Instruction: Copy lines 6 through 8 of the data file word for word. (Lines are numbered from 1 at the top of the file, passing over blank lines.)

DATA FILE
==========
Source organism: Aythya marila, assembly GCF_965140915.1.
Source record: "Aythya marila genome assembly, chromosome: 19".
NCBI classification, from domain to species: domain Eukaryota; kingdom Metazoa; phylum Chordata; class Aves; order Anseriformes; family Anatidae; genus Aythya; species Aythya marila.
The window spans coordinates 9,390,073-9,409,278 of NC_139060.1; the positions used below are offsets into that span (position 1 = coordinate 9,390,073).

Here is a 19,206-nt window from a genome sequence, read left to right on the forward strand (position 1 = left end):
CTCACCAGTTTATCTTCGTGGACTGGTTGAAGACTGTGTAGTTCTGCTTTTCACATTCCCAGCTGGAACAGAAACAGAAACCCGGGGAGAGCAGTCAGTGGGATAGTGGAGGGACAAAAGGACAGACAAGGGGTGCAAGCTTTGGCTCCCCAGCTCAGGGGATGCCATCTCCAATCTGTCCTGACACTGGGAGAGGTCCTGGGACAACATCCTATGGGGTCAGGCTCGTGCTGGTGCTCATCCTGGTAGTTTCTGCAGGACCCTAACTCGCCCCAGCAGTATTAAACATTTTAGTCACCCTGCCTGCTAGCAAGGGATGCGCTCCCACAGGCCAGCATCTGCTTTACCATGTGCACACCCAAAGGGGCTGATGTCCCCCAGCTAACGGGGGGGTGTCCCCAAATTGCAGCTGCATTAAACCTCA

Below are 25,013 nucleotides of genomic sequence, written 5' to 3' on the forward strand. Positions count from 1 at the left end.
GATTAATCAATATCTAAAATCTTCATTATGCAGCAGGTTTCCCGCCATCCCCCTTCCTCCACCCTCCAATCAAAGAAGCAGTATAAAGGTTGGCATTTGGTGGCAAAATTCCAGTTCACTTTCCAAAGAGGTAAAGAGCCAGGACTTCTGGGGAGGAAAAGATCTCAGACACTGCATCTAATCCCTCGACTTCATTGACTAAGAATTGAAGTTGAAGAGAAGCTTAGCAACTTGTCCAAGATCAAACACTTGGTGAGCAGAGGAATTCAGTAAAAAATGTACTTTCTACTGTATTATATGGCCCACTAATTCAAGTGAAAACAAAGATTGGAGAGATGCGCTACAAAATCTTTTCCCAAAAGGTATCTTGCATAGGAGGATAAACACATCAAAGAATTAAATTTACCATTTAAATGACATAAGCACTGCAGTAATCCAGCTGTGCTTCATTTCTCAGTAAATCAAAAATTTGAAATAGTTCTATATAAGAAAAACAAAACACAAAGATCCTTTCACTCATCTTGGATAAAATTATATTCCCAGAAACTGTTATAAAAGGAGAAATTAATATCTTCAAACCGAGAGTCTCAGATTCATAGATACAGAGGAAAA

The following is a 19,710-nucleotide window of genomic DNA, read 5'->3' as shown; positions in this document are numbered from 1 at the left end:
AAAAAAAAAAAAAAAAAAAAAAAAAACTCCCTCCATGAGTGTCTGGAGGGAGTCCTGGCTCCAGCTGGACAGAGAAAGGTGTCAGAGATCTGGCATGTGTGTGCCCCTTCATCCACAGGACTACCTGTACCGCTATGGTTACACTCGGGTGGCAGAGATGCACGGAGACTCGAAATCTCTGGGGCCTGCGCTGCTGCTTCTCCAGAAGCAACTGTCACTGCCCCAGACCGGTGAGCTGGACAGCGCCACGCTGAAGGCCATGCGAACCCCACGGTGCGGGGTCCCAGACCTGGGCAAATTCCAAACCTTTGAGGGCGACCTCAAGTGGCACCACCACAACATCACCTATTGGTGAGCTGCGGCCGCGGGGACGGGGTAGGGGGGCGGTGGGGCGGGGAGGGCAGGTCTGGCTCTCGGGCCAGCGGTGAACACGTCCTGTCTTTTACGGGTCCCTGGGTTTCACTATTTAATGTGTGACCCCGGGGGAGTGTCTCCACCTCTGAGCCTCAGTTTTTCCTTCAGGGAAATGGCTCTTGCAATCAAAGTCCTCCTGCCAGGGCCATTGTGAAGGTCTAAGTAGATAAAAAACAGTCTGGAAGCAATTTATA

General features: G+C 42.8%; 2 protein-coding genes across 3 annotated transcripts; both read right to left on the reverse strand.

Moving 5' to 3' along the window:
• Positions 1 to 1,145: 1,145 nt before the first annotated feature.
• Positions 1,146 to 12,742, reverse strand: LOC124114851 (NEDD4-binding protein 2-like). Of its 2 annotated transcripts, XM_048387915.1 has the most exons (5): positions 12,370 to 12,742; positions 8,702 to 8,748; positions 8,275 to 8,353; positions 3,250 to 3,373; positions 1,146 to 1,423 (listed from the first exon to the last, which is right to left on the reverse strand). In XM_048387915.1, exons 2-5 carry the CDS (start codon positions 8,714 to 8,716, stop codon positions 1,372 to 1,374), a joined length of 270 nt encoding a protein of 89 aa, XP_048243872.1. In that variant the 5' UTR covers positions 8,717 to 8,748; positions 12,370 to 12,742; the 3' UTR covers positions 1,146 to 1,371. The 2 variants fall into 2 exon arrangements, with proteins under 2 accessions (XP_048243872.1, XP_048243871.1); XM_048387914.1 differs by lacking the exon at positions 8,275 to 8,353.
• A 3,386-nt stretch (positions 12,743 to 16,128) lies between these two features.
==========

CTCACCAGTTTATCTTCGTGGACTGGTTGAAGACTGTGTAGTTCTGCTTTTCACATTCCCAGCTGGAACAGAAACAGAAACCCGGGGAGAGCAGTCAGTGGGATAGTGGAGGGACAAAAGGACAGACAAGGGGTGCAAGCTTTGGCTCCCCAGCTCAGGGGATGCCATCTCCAATCTGTCCTGACACTGGGAGAGGTCCTGGGACAACATCCTATGGGGTCAGGCTCGTGCTGGTGCTCATCCTGGTAGTTTCTGCAGGACCCTAACTCGCCCCAGCAGTATTAAACATTTTAGTCACCCTGCCTGCTAGCAAGGGATGCGCTCCCACAGGCCAGCATCTGCTTTACCATGTGCACACCCAAAGGGGCTGATGTCCCCCAGCTAACGGGGGGGTGTCCCCAAATTGCAGCTGCATTAAACCTCA

Below are 25,013 nucleotides of genomic sequence, written 5' to 3' on the forward strand. Positions count from 1 at the left end.
GATTAATCAATATCTAAAATCTTCATTATGCAGCAGGTTTCCCGCCATCCCCCTTCCTCCACCCTCCAATCAAAGAAGCAGTATAAAGGTTGGCATTTGGTGGCAAAATTCCAGTTCACTTTCCAAAGAGGTAAAGAGCCAGGACTTCTGGGGAGGAAAAGATCTCAGACACTGCATCTAATCCCTCGACTTCATTGACTAAGAATTGAAGTTGAAGAGAAGCTTAGCAACTTGTCCAAGATCAAACACTTGGTGAGCAGAGGAATTCAGTAAAAAATGTACTTTCTACTGTATTATATGGCCCACTAATTCAAGTGAAAACAAAGATTGGAGAGATGCGCTACAAAATCTTTTCCCAAAAGGTATCTTGCATAGGAGGATAAACACATCAAAGAATTAAATTTACCATTTAAATGACATAAGCACTGCAGTAATCCAGCTGTGCTTCATTTCTCAGTAAATCAAAAATTTGAAATAGTTCTATATAAGAAAAACAAAACACAAAGATCCTTTCACTCATCTTGGATAAAATTATATTCCCAGAAACTGTTATAAAAGGAGAAATTAATATCTTCAAACCGAGAGTCTCAGATTCATAGATACAGAGGAAAA